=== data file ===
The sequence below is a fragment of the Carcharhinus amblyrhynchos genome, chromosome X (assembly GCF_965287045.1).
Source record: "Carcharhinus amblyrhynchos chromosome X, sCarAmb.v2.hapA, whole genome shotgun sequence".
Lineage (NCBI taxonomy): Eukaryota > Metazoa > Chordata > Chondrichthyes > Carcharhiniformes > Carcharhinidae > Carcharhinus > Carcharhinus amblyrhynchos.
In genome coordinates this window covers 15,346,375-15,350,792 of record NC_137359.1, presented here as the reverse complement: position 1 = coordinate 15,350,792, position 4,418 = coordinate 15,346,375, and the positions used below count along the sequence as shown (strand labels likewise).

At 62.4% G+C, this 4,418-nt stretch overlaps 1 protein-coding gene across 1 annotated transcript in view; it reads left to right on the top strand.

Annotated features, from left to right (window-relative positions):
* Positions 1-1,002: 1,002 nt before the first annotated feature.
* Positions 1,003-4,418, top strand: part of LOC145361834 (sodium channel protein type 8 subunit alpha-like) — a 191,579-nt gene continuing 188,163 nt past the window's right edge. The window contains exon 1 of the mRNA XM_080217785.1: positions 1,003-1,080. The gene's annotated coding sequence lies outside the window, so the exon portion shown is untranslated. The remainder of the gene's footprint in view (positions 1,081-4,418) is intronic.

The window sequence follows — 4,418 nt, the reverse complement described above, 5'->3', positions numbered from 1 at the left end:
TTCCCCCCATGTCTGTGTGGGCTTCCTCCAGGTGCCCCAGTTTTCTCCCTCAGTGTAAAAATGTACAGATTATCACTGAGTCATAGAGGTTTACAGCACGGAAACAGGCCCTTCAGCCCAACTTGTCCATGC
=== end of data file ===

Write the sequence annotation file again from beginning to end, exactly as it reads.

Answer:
The sequence below is a fragment of the Carcharhinus amblyrhynchos genome, chromosome X (assembly GCF_965287045.1).
Source record: "Carcharhinus amblyrhynchos chromosome X, sCarAmb.v2.hapA, whole genome shotgun sequence".
Lineage (NCBI taxonomy): Eukaryota > Metazoa > Chordata > Chondrichthyes > Carcharhiniformes > Carcharhinidae > Carcharhinus > Carcharhinus amblyrhynchos.
In genome coordinates this window covers 15,346,375-15,350,792 of record NC_137359.1, presented here as the reverse complement: position 1 = coordinate 15,350,792, position 4,418 = coordinate 15,346,375, and the positions used below count along the sequence as shown (strand labels likewise).

At 62.4% G+C, this 4,418-nt stretch overlaps 1 protein-coding gene across 1 annotated transcript in view; it reads left to right on the top strand.

Annotated features, from left to right (window-relative positions):
* Positions 1-1,002: 1,002 nt before the first annotated feature.
* Positions 1,003-4,418, top strand: part of LOC145361834 (sodium channel protein type 8 subunit alpha-like) — a 191,579-nt gene continuing 188,163 nt past the window's right edge. The window contains exon 1 of the mRNA XM_080217785.1: positions 1,003-1,080. The gene's annotated coding sequence lies outside the window, so the exon portion shown is untranslated. The remainder of the gene's footprint in view (positions 1,081-4,418) is intronic.

The window sequence follows — 4,418 nt, the reverse complement described above, 5'->3', positions numbered from 1 at the left end:
TTCCCCCCATGTCTGTGTGGGCTTCCTCCAGGTGCCCCAGTTTTCTCCCTCAGTGTAAAAATGTACAGATTATCACTGAGTCATAGAGGTTTACAGCACGGAAACAGGCCCTTCAGCCCAACTTGTCCATGC